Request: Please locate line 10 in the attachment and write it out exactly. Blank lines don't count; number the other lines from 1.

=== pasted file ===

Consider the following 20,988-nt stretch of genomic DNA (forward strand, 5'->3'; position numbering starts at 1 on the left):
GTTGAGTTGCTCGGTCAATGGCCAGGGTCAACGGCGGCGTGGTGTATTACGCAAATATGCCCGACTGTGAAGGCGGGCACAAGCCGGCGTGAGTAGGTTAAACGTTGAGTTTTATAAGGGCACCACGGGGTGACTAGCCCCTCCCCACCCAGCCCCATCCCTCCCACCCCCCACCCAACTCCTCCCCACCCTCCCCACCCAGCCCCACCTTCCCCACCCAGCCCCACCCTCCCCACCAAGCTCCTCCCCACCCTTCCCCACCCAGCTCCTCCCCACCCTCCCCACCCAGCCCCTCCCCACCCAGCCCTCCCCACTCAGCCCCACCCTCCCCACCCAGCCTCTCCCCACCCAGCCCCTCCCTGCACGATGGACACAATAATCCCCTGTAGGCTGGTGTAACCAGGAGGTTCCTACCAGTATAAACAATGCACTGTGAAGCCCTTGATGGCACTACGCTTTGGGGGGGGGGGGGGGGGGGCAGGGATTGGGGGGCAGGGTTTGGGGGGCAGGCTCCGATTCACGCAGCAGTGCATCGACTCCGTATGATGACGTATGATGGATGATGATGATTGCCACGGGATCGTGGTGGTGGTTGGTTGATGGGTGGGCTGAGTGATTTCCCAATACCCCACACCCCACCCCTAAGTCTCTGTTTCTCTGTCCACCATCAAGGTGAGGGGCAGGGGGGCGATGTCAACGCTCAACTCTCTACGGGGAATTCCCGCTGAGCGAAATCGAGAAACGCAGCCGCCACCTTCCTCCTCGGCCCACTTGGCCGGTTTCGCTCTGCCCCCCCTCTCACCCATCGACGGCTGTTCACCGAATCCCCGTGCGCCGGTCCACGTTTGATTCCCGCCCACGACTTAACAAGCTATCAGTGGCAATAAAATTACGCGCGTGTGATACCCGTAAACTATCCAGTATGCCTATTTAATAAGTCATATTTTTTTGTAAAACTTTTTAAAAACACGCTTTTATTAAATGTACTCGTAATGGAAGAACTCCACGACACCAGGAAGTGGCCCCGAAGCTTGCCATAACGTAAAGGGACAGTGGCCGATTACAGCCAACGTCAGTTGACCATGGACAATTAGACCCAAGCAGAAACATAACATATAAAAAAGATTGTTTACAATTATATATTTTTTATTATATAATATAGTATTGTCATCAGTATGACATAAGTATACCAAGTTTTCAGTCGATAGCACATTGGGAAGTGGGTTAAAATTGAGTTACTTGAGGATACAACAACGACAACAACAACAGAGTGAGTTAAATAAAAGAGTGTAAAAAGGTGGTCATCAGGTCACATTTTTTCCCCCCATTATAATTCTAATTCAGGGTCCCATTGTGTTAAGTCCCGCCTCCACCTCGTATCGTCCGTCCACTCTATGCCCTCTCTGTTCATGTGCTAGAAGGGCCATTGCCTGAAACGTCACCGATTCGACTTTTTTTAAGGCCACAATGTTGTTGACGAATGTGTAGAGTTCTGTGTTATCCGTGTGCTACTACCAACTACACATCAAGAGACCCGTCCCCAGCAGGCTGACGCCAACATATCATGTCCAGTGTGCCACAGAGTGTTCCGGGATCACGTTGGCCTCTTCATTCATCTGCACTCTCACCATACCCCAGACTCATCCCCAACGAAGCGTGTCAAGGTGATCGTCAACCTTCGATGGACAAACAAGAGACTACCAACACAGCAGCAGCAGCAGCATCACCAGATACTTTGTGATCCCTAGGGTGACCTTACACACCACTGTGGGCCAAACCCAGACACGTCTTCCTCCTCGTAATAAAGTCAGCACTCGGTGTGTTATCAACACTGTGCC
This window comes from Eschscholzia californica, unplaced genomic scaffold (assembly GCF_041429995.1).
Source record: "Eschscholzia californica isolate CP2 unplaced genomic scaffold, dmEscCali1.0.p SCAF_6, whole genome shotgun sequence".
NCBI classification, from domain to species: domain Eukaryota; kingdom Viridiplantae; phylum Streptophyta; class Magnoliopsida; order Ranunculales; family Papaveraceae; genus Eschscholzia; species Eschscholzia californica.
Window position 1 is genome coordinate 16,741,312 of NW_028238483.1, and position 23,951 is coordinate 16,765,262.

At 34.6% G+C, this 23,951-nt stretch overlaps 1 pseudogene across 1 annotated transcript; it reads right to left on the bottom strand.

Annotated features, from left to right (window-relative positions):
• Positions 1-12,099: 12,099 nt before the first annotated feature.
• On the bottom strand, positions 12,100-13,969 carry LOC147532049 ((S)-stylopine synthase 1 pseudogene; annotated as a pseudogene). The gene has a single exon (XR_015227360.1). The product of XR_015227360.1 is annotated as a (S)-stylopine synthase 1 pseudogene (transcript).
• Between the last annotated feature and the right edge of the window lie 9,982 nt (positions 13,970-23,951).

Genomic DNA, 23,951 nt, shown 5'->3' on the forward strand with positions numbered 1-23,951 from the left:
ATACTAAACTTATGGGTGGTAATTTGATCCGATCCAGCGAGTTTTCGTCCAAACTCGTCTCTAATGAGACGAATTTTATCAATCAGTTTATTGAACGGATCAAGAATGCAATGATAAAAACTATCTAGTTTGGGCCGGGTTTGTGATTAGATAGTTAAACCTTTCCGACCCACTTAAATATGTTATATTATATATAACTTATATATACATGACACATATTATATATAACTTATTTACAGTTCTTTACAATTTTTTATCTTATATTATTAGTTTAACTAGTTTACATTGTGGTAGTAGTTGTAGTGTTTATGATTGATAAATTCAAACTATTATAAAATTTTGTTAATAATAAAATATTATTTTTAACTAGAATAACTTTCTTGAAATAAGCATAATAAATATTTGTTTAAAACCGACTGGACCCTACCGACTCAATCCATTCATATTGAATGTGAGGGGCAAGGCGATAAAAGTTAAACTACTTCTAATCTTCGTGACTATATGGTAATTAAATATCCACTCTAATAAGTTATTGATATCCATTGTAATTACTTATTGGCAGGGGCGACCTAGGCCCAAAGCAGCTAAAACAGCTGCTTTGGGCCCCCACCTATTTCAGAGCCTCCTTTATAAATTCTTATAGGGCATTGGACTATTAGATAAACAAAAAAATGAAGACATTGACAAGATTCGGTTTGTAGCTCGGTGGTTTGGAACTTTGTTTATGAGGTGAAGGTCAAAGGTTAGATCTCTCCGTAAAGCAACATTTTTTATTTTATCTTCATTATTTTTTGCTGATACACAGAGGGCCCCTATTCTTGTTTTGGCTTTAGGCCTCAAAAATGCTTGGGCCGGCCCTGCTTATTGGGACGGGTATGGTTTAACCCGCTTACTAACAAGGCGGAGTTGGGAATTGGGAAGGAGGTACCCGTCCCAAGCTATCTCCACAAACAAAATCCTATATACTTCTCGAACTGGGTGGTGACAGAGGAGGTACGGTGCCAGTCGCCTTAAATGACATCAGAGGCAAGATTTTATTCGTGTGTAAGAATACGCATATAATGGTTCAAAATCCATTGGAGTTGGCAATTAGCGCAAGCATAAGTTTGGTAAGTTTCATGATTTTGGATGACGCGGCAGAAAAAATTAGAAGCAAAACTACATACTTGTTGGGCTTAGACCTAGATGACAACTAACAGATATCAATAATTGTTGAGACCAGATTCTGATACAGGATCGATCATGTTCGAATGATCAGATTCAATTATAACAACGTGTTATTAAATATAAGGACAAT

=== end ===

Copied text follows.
• On the bottom strand, positions 12,100-13,969 carry LOC147532049 ((S)-stylopine synthase 1 pseudogene; annotated as a pseudogene). The gene has a single exon (XR_015227360.1). The product of XR_015227360.1 is annotated as a (S)-stylopine synthase 1 pseudogene (transcript).